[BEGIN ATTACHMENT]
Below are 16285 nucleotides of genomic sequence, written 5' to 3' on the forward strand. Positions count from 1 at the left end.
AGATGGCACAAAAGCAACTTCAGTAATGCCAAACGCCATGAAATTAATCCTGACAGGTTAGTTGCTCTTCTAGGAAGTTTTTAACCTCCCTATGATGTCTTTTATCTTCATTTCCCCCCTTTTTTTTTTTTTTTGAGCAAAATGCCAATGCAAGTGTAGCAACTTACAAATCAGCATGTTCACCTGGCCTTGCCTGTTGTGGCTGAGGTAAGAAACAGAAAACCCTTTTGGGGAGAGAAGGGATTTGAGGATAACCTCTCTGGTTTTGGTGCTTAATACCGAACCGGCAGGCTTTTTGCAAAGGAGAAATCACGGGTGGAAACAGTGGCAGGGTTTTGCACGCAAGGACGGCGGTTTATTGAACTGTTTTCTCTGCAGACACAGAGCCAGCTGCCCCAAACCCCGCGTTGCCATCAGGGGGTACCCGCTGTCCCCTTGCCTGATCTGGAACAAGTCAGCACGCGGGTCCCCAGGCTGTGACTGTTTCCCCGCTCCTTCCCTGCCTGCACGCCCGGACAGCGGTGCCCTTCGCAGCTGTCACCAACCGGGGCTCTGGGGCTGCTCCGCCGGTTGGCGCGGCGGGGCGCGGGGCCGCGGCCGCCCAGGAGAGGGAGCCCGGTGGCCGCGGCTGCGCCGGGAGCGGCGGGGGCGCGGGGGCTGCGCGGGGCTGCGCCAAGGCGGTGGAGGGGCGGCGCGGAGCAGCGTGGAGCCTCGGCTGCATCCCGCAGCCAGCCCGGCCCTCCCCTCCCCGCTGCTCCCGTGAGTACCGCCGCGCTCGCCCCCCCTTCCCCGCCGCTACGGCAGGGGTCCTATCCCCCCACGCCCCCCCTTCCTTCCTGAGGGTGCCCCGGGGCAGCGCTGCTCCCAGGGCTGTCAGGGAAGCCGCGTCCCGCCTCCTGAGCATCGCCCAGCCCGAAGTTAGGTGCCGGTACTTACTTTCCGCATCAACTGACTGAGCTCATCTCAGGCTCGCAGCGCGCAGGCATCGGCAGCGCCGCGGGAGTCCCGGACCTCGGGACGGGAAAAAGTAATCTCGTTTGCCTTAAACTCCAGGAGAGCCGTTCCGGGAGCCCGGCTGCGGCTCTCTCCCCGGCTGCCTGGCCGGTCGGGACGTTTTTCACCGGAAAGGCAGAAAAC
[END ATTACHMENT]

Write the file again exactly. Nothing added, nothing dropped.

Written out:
Below are 16285 nucleotides of genomic sequence, written 5' to 3' on the forward strand. Positions count from 1 at the left end.
AGATGGCACAAAAGCAACTTCAGTAATGCCAAACGCCATGAAATTAATCCTGACAGGTTAGTTGCTCTTCTAGGAAGTTTTTAACCTCCCTATGATGTCTTTTATCTTCATTTCCCCCCTTTTTTTTTTTTTTTGAGCAAAATGCCAATGCAAGTGTAGCAACTTACAAATCAGCATGTTCACCTGGCCTTGCCTGTTGTGGCTGAGGTAAGAAACAGAAAACCCTTTTGGGGAGAGAAGGGATTTGAGGATAACCTCTCTGGTTTTGGTGCTTAATACCGAACCGGCAGGCTTTTTGCAAAGGAGAAATCACGGGTGGAAACAGTGGCAGGGTTTTGCACGCAAGGACGGCGGTTTATTGAACTGTTTTCTCTGCAGACACAGAGCCAGCTGCCCCAAACCCCGCGTTGCCATCAGGGGGTACCCGCTGTCCCCTTGCCTGATCTGGAACAAGTCAGCACGCGGGTCCCCAGGCTGTGACTGTTTCCCCGCTCCTTCCCTGCCTGCACGCCCGGACAGCGGTGCCCTTCGCAGCTGTCACCAACCGGGGCTCTGGGGCTGCTCCGCCGGTTGGCGCGGCGGGGCGCGGGGCCGCGGCCGCCCAGGAGAGGGAGCCCGGTGGCCGCGGCTGCGCCGGGAGCGGCGGGGGCGCGGGGGCTGCGCGGGGCTGCGCCAAGGCGGTGGAGGGGCGGCGCGGAGCAGCGTGGAGCCTCGGCTGCATCCCGCAGCCAGCCCGGCCCTCCCCTCCCCGCTGCTCCCGTGAGTACCGCCGCGCTCGCCCCCCCTTCCCCGCCGCTACGGCAGGGGTCCTATCCCCCCACGCCCCCCCTTCCTTCCTGAGGGTGCCCCGGGGCAGCGCTGCTCCCAGGGCTGTCAGGGAAGCCGCGTCCCGCCTCCTGAGCATCGCCCAGCCCGAAGTTAGGTGCCGGTACTTACTTTCCGCATCAACTGACTGAGCTCATCTCAGGCTCGCAGCGCGCAGGCATCGGCAGCGCCGCGGGAGTCCCGGACCTCGGGACGGGAAAAAGTAATCTCGTTTGCCTTAAACTCCAGGAGAGCCGTTCCGGGAGCCCGGCTGCGGCTCTCTCCCCGGCTGCCTGGCCGGTCGGGACGTTTTTCACCGGAAAGGCAGAAAAC